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Thursday, May 19, 2005
Sewer fee hike
Average single-family monthly sewer bill under increases proposed by the city administration.
Now the administration is projecting a need to increase fees further, to between 4 percent and 10 percent each year through 2015.
According to city documents, the average monthly sewer fee of $33.05 will be going up to $41.31 next fiscal year. During the sixth year of the fee hike, the rate will go up to $66.54, and by the 10th year, the fee will hit $83.91.
Revenues generated from the hikes will come to just under $152 million next year, nearly doubling 10 years later to $314 million.
Eric Takamura, director of the Department of Environmental Services, said there are a number of factors leading to the extended fee hikes, including higher construction costs for sewer system upgrades and maintenance, and the mounting debt the city will be required to pay in financing sewer projects.
"The debt service is just increasing," Takamura said.
The city will be required to pay off $46 million in debt next year, and that amount balloons to $151 million in 10 years.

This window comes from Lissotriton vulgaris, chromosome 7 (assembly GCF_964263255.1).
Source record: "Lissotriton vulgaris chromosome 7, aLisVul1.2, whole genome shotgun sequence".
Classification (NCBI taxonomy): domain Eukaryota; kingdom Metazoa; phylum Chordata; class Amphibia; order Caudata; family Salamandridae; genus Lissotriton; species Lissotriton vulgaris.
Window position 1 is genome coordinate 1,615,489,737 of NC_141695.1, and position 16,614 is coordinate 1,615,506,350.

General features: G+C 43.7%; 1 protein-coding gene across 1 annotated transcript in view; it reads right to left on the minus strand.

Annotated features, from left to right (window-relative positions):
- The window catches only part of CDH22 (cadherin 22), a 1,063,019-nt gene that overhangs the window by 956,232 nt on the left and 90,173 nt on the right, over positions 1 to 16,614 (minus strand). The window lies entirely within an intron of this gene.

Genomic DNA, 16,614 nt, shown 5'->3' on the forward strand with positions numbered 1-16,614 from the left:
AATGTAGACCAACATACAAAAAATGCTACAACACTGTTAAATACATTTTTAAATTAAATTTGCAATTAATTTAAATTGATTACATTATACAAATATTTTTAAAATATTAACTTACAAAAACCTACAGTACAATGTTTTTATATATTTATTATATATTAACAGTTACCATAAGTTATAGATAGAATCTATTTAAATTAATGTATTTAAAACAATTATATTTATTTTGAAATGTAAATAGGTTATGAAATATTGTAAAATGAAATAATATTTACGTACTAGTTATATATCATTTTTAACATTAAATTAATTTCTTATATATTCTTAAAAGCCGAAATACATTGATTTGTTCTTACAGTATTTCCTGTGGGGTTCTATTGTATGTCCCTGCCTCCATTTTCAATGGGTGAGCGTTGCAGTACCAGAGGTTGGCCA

Takamura said a pending lawsuit filed against the city by the Sierra Club could affect future projections of whether sewer fees need to be increased further.
He said one of the biggest issues is whether the U.S. Environmental Protection Agency will require the city to upgrade treatment of its wastewater at the Sand Island Wastewater Treatment plant to more costly secondary disinfection.
"That's why it's so critical, with the Sierra Club lawsuit and the EPA decision, how it will affect our 20-year (construction) program," Takamura said.
Also being proposed is a yearly increase to the fee charged to connect newly constructed homes to the city's sewer system. The wastewater system facility charge is proposed to go up 3 percent each year for the next 10 years. The charge will be $4,780 next year, and by 2015 will reach $6,236.
City Council Budget Chairwoman Ann Kobayashi said she was surprised to hear that the sewer fee hikes would continue beyond the original six-year proposal by the administration.
"There's so much repair having to be done," Kobayashi said.
The fee increases will go a long way toward replenishing the sewer fund, which was drained by former Mayor Jeremy Harris' administration, she said.
"We just hope the health of the sewer fund will grow. There are a lot of new homes being built, so there will be more people paying into the sewer fund," Kobayashi said. "(The fee increases) are projections, and I'm hoping there will be an end. ... As long as you don't raid the sewer fund, the money will stay in there."